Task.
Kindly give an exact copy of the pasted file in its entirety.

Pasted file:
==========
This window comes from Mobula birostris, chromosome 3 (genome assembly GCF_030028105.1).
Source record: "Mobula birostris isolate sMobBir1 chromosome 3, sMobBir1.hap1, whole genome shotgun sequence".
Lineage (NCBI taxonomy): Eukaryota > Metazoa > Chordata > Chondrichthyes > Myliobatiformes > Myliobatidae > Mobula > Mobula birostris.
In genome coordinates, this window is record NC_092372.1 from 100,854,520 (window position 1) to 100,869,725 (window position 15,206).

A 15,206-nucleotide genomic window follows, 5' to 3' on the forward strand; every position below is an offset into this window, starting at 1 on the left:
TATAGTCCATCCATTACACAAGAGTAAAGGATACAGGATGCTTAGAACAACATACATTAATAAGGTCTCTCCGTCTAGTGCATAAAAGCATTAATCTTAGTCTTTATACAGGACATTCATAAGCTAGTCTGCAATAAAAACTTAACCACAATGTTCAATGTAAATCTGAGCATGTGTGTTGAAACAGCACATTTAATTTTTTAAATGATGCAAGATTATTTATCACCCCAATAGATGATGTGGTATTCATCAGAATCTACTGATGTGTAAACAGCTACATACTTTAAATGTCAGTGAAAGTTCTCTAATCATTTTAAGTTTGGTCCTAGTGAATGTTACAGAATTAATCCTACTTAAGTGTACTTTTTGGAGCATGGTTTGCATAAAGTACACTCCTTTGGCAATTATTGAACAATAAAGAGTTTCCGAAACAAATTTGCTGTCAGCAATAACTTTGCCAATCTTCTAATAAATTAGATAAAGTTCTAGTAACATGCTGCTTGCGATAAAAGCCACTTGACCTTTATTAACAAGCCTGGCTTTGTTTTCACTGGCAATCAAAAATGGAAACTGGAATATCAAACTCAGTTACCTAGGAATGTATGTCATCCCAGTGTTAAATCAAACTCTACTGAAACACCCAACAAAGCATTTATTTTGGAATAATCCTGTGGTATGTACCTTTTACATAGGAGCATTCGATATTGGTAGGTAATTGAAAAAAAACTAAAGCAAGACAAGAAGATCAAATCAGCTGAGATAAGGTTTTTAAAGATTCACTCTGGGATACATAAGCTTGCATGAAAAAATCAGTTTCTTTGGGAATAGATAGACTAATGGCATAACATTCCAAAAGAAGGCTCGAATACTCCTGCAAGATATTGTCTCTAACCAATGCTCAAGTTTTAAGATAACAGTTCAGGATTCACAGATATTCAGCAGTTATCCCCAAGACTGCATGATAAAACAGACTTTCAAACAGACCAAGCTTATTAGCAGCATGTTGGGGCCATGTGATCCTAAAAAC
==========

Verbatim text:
This window comes from Mobula birostris, chromosome 3 (genome assembly GCF_030028105.1).
Source record: "Mobula birostris isolate sMobBir1 chromosome 3, sMobBir1.hap1, whole genome shotgun sequence".
Lineage (NCBI taxonomy): Eukaryota > Metazoa > Chordata > Chondrichthyes > Myliobatiformes > Myliobatidae > Mobula > Mobula birostris.
In genome coordinates, this window is record NC_092372.1 from 100,854,520 (window position 1) to 100,869,725 (window position 15,206).

A 15,206-nucleotide genomic window follows, 5' to 3' on the forward strand; every position below is an offset into this window, starting at 1 on the left:
TATAGTCCATCCATTACACAAGAGTAAAGGATACAGGATGCTTAGAACAACATACATTAATAAGGTCTCTCCGTCTAGTGCATAAAAGCATTAATCTTAGTCTTTATACAGGACATTCATAAGCTAGTCTGCAATAAAAACTTAACCACAATGTTCAATGTAAATCTGAGCATGTGTGTTGAAACAGCACATTTAATTTTTTAAATGATGCAAGATTATTTATCACCCCAATAGATGATGTGGTATTCATCAGAATCTACTGATGTGTAAACAGCTACATACTTTAAATGTCAGTGAAAGTTCTCTAATCATTTTAAGTTTGGTCCTAGTGAATGTTACAGAATTAATCCTACTTAAGTGTACTTTTTGGAGCATGGTTTGCATAAAGTACACTCCTTTGGCAATTATTGAACAATAAAGAGTTTCCGAAACAAATTTGCTGTCAGCAATAACTTTGCCAATCTTCTAATAAATTAGATAAAGTTCTAGTAACATGCTGCTTGCGATAAAAGCCACTTGACCTTTATTAACAAGCCTGGCTTTGTTTTCACTGGCAATCAAAAATGGAAACTGGAATATCAAACTCAGTTACCTAGGAATGTATGTCATCCCAGTGTTAAATCAAACTCTACTGAAACACCCAACAAAGCATTTATTTTGGAATAATCCTGTGGTATGTACCTTTTACATAGGAGCATTCGATATTGGTAGGTAATTGAAAAAAAACTAAAGCAAGACAAGAAGATCAAATCAGCTGAGATAAGGTTTTTAAAGATTCACTCTGGGATACATAAGCTTGCATGAAAAAATCAGTTTCTTTGGGAATAGATAGACTAATGGCATAACATTCCAAAAGAAGGCTCGAATACTCCTGCAAGATATTGTCTCTAACCAATGCTCAAGTTTTAAGATAACAGTTCAGGATTCACAGATATTCAGCAGTTATCCCCAAGACTGCATGATAAAACAGACTTTCAAACAGACCAAGCTTATTAGCAGCATGTTGGGGCCATGTGATCCTAAAAAC